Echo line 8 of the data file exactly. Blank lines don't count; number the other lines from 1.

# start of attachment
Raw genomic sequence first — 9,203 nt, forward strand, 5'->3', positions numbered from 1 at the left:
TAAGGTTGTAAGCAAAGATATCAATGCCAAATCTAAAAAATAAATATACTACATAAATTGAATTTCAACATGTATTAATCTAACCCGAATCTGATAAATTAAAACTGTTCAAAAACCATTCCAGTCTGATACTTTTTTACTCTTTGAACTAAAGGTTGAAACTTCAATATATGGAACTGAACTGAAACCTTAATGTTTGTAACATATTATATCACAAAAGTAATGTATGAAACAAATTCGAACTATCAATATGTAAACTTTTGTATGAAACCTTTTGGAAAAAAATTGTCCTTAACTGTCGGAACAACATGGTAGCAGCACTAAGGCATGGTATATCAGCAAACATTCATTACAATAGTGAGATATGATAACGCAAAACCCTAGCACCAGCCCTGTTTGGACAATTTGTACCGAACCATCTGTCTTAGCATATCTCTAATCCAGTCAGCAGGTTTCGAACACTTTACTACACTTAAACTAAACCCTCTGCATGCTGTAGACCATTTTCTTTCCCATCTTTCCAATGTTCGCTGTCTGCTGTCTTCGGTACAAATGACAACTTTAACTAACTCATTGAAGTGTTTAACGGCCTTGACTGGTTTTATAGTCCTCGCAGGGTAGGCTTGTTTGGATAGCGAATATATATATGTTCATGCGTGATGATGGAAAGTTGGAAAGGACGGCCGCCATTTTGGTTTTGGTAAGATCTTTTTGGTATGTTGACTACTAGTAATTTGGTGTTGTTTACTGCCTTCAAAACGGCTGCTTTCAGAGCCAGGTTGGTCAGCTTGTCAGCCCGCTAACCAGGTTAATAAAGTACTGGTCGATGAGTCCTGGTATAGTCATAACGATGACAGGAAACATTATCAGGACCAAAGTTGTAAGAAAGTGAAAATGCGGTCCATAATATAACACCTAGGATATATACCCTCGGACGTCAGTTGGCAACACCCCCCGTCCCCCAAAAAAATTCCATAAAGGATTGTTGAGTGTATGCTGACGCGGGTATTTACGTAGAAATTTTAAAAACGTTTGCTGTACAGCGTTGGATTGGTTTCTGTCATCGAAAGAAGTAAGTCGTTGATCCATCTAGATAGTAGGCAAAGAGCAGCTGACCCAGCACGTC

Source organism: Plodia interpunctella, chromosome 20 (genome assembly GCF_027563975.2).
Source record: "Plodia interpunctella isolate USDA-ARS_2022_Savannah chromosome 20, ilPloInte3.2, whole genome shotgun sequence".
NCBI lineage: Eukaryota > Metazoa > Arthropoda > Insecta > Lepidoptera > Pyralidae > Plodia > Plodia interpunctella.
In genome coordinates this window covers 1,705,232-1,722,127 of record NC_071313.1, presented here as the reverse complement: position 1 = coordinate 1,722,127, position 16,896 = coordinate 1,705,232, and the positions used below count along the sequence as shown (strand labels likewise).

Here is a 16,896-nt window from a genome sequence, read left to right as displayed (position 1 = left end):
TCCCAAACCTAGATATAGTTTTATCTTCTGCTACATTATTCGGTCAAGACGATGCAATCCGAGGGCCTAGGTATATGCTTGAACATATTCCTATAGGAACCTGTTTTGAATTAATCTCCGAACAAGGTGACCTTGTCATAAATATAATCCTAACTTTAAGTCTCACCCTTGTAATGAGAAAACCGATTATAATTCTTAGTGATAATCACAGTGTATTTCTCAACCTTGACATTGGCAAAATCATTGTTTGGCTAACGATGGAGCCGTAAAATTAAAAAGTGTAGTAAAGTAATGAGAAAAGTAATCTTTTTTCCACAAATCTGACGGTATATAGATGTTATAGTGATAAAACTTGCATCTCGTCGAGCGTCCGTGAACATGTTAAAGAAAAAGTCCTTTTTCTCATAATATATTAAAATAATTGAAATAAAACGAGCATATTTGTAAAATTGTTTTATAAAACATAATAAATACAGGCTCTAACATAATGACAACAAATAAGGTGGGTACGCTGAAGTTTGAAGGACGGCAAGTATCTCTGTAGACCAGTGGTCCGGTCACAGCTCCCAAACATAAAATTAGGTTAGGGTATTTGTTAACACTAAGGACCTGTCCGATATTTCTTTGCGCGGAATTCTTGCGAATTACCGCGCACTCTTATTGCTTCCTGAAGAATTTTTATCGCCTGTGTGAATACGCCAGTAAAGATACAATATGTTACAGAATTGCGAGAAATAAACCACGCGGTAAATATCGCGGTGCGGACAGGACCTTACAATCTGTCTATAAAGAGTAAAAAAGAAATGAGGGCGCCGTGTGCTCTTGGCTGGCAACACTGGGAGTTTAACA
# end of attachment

TCCCAAACCTAGATATAGTTTTATCTTCTGCTACATTATTCGGTCAAGACGATGCAATCCGAGGGCCTAGGTATATGCTTGAACATATTCCTATAGGAACCTGTTTTGAATTAATCTCCGAACAAGGTGACCTTGTCATAAATATAATCCTAACTTTAAGTCTCACCCTTGTAATGAGAAAACCGATTATAATTCTTAGTGATAATCACAGTGTATTTCTCAACCTTGACATTGGCAAAATCATTGTTTGGCTAACGATGGAGCCGTAAAATTAAAAAGTGTAGTAAAGTAATGAGAAAAGTAATCTTTTTTCCACAAATCTGACGGTATATAGATGTTATAGTGATAAAACTTGCATCTCGTCGAGCGTCCGTGAACATGTTAAAGAAAAAGTCCTTTTTCTCATAATATATTAAAATAATTGAAATAAAACGAGCATATTTGTAAAATTGTTTTATAAAACATAATAAATACAGGCTCTAACATAATGACAACAAATAAGGTGGGTACGCTGAAGTTTGAAGGACGGCAAGTATCTCTGTAGACCAGTGGTCCGGTCACAGCTCCCAAACATAAAATTAGGTTAGGGTATTTGTTAACACTAAGGACCTGTCCGATATTTCTTTGCGCGGAATTCTTGCGAATTACCGCGCACTCTTATTGCTTCCTGAAGAATTTTTATCGCCTGTGTGAATACGCCAGTAAAGATACAATATGTTACAGAATTGCGAGAAATAAACCACGCGGTAAATATCGCGGTGCGGACAGGACCTTACAATCTGTCTATAAAGAGTAAAAAAGAAATGAGGGCGCCGTGTGCTCTTGGCTGGCAACACTGGGAGTTTAACA